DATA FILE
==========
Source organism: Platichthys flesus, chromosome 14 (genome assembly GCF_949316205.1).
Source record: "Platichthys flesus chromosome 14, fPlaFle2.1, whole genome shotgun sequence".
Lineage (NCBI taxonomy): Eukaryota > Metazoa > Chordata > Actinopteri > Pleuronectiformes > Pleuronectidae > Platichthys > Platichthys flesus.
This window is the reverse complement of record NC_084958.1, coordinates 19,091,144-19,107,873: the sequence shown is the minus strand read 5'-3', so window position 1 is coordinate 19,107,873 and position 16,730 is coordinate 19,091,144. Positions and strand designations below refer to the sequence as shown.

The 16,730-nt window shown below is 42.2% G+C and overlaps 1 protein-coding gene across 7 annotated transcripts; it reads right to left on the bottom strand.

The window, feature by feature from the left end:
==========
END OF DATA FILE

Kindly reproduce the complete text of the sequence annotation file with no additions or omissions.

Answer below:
Source organism: Platichthys flesus, chromosome 14 (genome assembly GCF_949316205.1).
Source record: "Platichthys flesus chromosome 14, fPlaFle2.1, whole genome shotgun sequence".
Lineage (NCBI taxonomy): Eukaryota > Metazoa > Chordata > Actinopteri > Pleuronectiformes > Pleuronectidae > Platichthys > Platichthys flesus.
This window is the reverse complement of record NC_084958.1, coordinates 19,091,144-19,107,873: the sequence shown is the minus strand read 5'-3', so window position 1 is coordinate 19,107,873 and position 16,730 is coordinate 19,091,144. Positions and strand designations below refer to the sequence as shown.

The 16,730-nt window shown below is 42.2% G+C and overlaps 1 protein-coding gene across 7 annotated transcripts; it reads right to left on the bottom strand.

The window, feature by feature from the left end: